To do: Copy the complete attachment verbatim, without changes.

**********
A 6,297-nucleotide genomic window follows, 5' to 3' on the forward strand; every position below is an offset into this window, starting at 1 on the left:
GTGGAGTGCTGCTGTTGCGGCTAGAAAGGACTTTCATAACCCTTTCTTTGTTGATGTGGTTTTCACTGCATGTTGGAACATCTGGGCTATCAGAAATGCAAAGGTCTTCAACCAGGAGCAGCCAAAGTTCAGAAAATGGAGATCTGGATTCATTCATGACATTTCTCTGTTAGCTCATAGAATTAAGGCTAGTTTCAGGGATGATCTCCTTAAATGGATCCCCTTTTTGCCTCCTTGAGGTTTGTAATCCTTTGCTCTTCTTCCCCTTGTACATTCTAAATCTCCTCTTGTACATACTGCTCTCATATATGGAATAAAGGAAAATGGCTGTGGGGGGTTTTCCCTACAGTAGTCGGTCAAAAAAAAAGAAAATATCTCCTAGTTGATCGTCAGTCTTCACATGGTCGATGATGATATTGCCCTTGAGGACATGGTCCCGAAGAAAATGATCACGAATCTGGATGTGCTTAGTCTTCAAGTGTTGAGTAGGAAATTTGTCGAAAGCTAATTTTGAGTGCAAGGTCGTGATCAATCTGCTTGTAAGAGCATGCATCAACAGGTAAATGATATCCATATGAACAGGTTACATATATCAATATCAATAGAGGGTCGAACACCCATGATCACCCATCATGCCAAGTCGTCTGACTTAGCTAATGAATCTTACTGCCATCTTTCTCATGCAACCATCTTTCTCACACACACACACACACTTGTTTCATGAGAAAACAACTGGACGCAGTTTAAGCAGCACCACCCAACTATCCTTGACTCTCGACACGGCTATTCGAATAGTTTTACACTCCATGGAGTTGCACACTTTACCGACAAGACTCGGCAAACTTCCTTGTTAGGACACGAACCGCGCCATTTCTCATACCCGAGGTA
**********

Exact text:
A 6,297-nucleotide genomic window follows, 5' to 3' on the forward strand; every position below is an offset into this window, starting at 1 on the left:
GTGGAGTGCTGCTGTTGCGGCTAGAAAGGACTTTCATAACCCTTTCTTTGTTGATGTGGTTTTCACTGCATGTTGGAACATCTGGGCTATCAGAAATGCAAAGGTCTTCAACCAGGAGCAGCCAAAGTTCAGAAAATGGAGATCTGGATTCATTCATGACATTTCTCTGTTAGCTCATAGAATTAAGGCTAGTTTCAGGGATGATCTCCTTAAATGGATCCCCTTTTTGCCTCCTTGAGGTTTGTAATCCTTTGCTCTTCTTCCCCTTGTACATTCTAAATCTCCTCTTGTACATACTGCTCTCATATATGGAATAAAGGAAAATGGCTGTGGGGGGTTTTCCCTACAGTAGTCGGTCAAAAAAAAAGAAAATATCTCCTAGTTGATCGTCAGTCTTCACATGGTCGATGATGATATTGCCCTTGAGGACATGGTCCCGAAGAAAATGATCACGAATCTGGATGTGCTTAGTCTTCAAGTGTTGAGTAGGAAATTTGTCGAAAGCTAATTTTGAGTGCAAGGTCGTGATCAATCTGCTTGTAAGAGCATGCATCAACAGGTAAATGATATCCATATGAACAGGTTACATATATCAATATCAATAGAGGGTCGAACACCCATGATCACCCATCATGCCAAGTCGTCTGACTTAGCTAATGAATCTTACTGCCATCTTTCTCATGCAACCATCTTTCTCACACACACACACACACTTGTTTCATGAGAAAACAACTGGACGCAGTTTAAGCAGCACCACCCAACTATCCTTGACTCTCGACACGGCTATTCGAATAGTTTTACACTCCATGGAGTTGCACACTTTACCGACAAGACTCGGCAAACTTCCTTGTTAGGACACGAACCGCGCCATTTCTCATACCCGAGGTA